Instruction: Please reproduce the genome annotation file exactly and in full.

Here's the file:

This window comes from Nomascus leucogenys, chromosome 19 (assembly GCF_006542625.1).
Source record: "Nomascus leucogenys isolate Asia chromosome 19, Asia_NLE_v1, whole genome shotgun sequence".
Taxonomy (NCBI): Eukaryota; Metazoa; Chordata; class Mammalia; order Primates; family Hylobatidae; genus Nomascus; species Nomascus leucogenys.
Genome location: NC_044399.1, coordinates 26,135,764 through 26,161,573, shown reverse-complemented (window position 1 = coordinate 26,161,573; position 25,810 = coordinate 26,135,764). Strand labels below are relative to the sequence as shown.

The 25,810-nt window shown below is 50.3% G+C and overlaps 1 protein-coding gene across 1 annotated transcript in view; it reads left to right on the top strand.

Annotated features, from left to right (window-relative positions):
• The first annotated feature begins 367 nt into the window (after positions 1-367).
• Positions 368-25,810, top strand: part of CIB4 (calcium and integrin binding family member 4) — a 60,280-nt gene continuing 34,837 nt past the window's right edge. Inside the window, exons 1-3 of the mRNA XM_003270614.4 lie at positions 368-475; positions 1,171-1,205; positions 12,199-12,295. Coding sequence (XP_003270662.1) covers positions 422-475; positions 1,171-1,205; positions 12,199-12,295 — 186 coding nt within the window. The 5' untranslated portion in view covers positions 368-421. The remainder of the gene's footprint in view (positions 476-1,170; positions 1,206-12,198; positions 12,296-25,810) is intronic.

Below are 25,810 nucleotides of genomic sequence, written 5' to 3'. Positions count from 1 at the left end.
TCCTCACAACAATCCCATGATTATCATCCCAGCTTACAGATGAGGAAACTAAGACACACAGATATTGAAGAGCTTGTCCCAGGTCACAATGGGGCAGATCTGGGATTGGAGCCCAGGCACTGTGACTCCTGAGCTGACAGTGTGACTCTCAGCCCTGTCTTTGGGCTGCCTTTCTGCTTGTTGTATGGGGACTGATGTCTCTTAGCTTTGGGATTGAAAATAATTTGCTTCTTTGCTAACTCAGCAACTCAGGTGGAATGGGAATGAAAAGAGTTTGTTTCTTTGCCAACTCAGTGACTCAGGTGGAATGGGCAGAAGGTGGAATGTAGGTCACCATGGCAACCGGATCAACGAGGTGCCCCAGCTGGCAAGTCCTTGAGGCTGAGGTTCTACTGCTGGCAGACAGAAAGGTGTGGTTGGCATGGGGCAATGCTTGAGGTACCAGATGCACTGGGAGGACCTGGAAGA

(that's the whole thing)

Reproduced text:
This window comes from Nomascus leucogenys, chromosome 19 (assembly GCF_006542625.1).
Source record: "Nomascus leucogenys isolate Asia chromosome 19, Asia_NLE_v1, whole genome shotgun sequence".
Taxonomy (NCBI): Eukaryota; Metazoa; Chordata; class Mammalia; order Primates; family Hylobatidae; genus Nomascus; species Nomascus leucogenys.
Genome location: NC_044399.1, coordinates 26,135,764 through 26,161,573, shown reverse-complemented (window position 1 = coordinate 26,161,573; position 25,810 = coordinate 26,135,764). Strand labels below are relative to the sequence as shown.

The 25,810-nt window shown below is 50.3% G+C and overlaps 1 protein-coding gene across 1 annotated transcript in view; it reads left to right on the top strand.

Annotated features, from left to right (window-relative positions):
• The first annotated feature begins 367 nt into the window (after positions 1-367).
• Positions 368-25,810, top strand: part of CIB4 (calcium and integrin binding family member 4) — a 60,280-nt gene continuing 34,837 nt past the window's right edge. Inside the window, exons 1-3 of the mRNA XM_003270614.4 lie at positions 368-475; positions 1,171-1,205; positions 12,199-12,295. Coding sequence (XP_003270662.1) covers positions 422-475; positions 1,171-1,205; positions 12,199-12,295 — 186 coding nt within the window. The 5' untranslated portion in view covers positions 368-421. The remainder of the gene's footprint in view (positions 476-1,170; positions 1,206-12,198; positions 12,296-25,810) is intronic.

Below are 25,810 nucleotides of genomic sequence, written 5' to 3'. Positions count from 1 at the left end.
TCCTCACAACAATCCCATGATTATCATCCCAGCTTACAGATGAGGAAACTAAGACACACAGATATTGAAGAGCTTGTCCCAGGTCACAATGGGGCAGATCTGGGATTGGAGCCCAGGCACTGTGACTCCTGAGCTGACAGTGTGACTCTCAGCCCTGTCTTTGGGCTGCCTTTCTGCTTGTTGTATGGGGACTGATGTCTCTTAGCTTTGGGATTGAAAATAATTTGCTTCTTTGCTAACTCAGCAACTCAGGTGGAATGGGAATGAAAAGAGTTTGTTTCTTTGCCAACTCAGTGACTCAGGTGGAATGGGCAGAAGGTGGAATGTAGGTCACCATGGCAACCGGATCAACGAGGTGCCCCAGCTGGCAAGTCCTTGAGGCTGAGGTTCTACTGCTGGCAGACAGAAAGGTGTGGTTGGCATGGGGCAATGCTTGAGGTACCAGATGCACTGGGAGGACCTGGAAGA